I put together a solid proof of concept “game” from the stripped down Org I mentioned last.  I left out the live networking, because without NAT punch-through which requires a live TCP/IP server, hosts behind routers have to port forward, and people don’t want to do that for good reason.

So I took a different approach.  I wanted to make a turn based strategy game with vague similarity to Plot & Conquer.  It had to be easier to use though.  In the end, I came up with a responsive system for making a turn based game.

My ASP.NET server handles authentication and holding the list of games and players, and all that.  You log in to the game on your computer, and you can start a new game or load one from the list that your player is in.

It’s a simultaneous turn based system, similar to Medieval Total War (the first one), where all players give orders at once, and then they are executed together.  So when you load the game, it knows what turn it is, and if you haven’t finished the turn yet, you can give orders.  My proof of concept “game” is just a multi-user map editor for Org.  You click the hexes to change their terrain, and when you’re happy you click Finish.  When all players in the game have clicked Finish, the Watch Turn button appears, and clicking that executes all of the orders.  If you’re the host, it also sends the savegame back to the server after executing the orders, which is how the server can record the game.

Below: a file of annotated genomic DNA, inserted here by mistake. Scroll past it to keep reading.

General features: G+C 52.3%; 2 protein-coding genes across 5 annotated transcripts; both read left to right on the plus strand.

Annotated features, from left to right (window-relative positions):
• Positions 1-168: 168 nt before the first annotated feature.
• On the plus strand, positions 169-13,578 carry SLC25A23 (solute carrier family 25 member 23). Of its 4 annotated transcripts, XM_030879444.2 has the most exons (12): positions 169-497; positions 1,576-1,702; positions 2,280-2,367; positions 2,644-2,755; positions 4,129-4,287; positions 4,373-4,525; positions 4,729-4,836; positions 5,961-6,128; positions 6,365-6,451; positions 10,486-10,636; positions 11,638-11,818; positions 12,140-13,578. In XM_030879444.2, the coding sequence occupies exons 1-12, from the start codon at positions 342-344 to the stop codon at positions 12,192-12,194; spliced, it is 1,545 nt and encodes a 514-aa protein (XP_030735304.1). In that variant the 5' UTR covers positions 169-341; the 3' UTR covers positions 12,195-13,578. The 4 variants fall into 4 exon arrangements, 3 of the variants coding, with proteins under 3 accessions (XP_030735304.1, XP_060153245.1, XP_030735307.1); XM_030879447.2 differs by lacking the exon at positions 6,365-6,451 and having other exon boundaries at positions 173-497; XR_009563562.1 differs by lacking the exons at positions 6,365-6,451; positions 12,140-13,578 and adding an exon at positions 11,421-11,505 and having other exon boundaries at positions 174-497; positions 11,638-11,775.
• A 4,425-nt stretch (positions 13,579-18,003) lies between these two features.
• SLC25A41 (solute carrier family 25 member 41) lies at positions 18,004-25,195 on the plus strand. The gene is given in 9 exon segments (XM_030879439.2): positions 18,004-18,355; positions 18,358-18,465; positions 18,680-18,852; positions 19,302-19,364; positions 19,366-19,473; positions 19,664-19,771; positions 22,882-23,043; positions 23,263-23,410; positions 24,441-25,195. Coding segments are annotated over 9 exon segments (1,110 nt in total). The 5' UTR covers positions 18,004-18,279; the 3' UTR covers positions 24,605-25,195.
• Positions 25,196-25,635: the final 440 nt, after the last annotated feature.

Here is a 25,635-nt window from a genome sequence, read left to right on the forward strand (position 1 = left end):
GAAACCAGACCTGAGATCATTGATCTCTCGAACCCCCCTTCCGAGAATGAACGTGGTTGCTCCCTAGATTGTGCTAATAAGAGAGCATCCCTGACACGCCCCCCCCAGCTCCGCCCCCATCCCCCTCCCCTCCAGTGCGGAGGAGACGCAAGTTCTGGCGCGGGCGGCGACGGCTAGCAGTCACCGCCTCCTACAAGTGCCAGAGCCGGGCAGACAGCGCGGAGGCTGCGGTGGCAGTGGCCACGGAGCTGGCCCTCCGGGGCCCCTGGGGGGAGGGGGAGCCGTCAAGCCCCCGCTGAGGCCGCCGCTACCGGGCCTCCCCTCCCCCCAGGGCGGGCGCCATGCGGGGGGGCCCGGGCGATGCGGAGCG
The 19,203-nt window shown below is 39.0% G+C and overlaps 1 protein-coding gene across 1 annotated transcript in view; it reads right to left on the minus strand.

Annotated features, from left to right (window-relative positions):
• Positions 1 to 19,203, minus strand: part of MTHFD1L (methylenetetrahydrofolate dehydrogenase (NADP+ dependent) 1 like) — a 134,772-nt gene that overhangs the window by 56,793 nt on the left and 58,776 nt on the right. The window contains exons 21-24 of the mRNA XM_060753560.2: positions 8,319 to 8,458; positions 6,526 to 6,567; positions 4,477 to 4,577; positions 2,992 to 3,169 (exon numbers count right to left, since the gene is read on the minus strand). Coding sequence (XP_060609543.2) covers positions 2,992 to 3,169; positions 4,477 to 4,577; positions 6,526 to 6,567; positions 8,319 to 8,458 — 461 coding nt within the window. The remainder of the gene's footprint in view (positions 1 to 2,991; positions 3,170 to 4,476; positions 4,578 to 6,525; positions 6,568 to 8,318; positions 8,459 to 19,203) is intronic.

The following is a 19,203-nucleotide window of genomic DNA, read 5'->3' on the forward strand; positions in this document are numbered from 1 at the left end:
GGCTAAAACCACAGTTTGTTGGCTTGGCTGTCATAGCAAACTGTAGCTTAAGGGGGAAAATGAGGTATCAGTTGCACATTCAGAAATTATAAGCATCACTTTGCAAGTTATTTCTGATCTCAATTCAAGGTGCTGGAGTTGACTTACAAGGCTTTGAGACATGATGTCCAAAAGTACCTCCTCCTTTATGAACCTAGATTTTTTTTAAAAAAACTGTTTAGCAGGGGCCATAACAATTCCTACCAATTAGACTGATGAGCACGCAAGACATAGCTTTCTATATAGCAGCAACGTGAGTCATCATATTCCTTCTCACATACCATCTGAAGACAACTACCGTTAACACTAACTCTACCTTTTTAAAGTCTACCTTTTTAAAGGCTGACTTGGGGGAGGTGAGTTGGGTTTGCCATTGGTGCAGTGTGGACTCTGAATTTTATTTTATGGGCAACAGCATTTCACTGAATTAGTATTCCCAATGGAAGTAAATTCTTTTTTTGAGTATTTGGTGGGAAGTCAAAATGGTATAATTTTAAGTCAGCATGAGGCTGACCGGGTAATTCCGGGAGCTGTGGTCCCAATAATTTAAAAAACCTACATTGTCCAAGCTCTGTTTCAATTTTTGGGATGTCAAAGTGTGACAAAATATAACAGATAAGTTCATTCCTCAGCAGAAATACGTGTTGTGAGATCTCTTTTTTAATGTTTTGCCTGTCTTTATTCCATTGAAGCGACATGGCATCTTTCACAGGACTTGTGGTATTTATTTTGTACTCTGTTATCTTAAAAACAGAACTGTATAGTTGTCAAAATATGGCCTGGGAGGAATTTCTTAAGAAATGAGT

After watching the turn, you can immediately start giving orders for the next one.  It works pretty well.  It also has live, well, five-times-per-second-polling chat, to make it feel more like you’re playing the game with other people.

In the process, I learned a lot about ASP.NET MVC 3.  I tried the database-first, model-first and code-first methods.  I ended up liking code-first best, it was the cleanest and didn’t leave a bunch of ugly generated ORM code.  I made a really clean interface for passing objects between the desktop and server using xml serialization.  It’s very nice to be able to share entire C# projects between server and desktop, which is a luxury I didn’t have when using php for the website.

Oh yeah and tonight I installed an Ubuntu VirtualBox and ran some C# on it.  Glad to finally see mono work, all I had ’til now was rumors.

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